Images courtesy of
Images courtesy of Design Indaba

Dokter and Misses // Awaking from the Weird Dream

A parallel dimension, encased in conical form. Visually descending into perfect symmetry. Eruption. Entropy. Intersecting lines define shape. Extending into movement. A disturbed moment. Clothed in geometry. An ephemeral construction. Projected lights radiate across the surface, permeating the performance. An infused collaboration. A Weird Dream.

Drawing on the latest Kassena Collection, The Horseman stands upright. A ridged pinnacle articulated in triangulated forms. Etching across the surface. Similar visual motifs appear in the Dokter and Misses Design Indaba dreamscape. The multimedia performance drew on the creative alliance between the design team, conceptual performers Dear Ribane, Lindiwe Matshikiza, Chloe Coetsee and Dolph and João Renato Orecchia Zúñiga.

6A4A0414

Inspired by a rich visual tradition in Burkina Faso, the design duo draw it into the contemporary moment. In part influenced by African Consciousness, they have focused on the, “relatively untapped design history of the vibrant continent rather than that of well-­worn Europe. African design as a rule doesn’t normally come from frivolity; it comes from the necessity of using what you can and what’s available to fulfill a function. But on the other hand, it is quite decorative, which gives way to a sensibility that although the object ‘must work’ we may as well make it beautiful.”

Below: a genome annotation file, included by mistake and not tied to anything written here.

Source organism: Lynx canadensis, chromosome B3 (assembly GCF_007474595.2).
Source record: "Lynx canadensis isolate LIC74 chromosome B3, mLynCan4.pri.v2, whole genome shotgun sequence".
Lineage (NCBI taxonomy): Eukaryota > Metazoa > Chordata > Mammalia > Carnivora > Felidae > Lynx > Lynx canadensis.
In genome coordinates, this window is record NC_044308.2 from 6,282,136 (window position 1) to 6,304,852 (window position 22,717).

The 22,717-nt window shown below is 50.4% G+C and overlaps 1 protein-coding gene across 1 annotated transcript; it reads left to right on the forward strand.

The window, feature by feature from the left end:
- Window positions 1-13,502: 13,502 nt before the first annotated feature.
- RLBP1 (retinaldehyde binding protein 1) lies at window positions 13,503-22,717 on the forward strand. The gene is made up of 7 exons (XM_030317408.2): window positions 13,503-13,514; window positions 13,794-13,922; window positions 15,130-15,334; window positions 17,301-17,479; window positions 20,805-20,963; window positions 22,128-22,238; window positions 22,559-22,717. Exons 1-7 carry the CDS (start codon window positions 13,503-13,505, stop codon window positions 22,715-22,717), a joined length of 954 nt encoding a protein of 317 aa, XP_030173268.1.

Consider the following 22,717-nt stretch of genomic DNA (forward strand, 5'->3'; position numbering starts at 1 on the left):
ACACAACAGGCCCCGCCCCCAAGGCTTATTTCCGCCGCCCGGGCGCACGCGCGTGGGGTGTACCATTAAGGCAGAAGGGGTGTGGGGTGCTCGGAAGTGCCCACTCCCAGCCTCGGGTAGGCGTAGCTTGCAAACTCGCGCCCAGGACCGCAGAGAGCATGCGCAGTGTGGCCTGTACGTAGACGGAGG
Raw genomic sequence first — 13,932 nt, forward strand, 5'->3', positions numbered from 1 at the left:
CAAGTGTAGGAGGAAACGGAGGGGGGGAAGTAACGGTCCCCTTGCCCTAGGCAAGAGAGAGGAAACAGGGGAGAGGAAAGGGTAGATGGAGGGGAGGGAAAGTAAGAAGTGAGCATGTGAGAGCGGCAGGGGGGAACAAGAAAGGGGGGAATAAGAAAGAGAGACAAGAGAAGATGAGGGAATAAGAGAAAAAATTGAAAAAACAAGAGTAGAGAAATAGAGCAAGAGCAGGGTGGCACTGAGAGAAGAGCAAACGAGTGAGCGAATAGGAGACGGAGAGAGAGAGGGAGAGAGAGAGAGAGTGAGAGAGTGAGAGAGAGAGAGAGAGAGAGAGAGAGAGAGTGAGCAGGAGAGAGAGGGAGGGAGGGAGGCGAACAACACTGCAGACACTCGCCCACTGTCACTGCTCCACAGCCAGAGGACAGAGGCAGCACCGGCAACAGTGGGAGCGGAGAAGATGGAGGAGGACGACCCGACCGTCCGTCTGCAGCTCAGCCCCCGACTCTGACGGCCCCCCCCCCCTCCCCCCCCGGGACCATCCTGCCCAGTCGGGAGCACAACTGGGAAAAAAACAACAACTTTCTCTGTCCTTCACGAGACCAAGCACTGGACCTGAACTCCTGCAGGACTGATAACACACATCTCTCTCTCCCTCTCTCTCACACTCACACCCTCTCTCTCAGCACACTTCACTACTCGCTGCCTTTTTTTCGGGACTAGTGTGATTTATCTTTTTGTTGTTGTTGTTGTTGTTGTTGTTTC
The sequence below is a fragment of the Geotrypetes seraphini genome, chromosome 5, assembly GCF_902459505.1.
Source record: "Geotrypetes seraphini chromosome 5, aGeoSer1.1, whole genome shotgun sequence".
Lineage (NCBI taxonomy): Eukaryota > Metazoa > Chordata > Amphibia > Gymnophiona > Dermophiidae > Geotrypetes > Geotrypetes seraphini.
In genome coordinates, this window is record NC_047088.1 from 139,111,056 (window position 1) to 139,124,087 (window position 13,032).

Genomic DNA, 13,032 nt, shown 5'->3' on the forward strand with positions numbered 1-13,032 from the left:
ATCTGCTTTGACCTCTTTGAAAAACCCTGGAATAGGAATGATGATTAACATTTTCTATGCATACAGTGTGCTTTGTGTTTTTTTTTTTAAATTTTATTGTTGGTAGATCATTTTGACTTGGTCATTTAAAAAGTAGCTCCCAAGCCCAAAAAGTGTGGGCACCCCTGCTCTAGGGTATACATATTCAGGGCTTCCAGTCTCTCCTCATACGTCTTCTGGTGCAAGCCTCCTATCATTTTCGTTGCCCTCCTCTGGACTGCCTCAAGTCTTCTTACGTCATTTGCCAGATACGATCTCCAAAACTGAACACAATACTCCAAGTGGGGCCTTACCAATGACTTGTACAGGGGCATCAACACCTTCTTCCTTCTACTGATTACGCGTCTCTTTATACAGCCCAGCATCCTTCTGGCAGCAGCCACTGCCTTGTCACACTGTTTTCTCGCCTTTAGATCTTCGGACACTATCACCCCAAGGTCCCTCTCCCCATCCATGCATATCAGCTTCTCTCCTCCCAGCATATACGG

After celebrating a decade in the industry, A Weird Dream was born. Initially the premise of workshopping ideas was based on the conceptual constraint of, ‘could this happen in a dream?’. Katy described how, “We make things that viewers experience in one go. It is not a movie that unfolds a gentle narrative. The result is that of a crude capture of the aesthetic and ideology (which are very often linked) in a moment – most of the time unconsciously.” João Renato Orecchia Zúñiga recounted that while working on the collaborative project, “A highlight for me was working with wide open minded people who didn’t see the lines that traditionally separate disciplines from practice, or process from outcome.”

Design Indaba 2017-384

Design Indaba 2017-379

Share This Article


Suggested Posts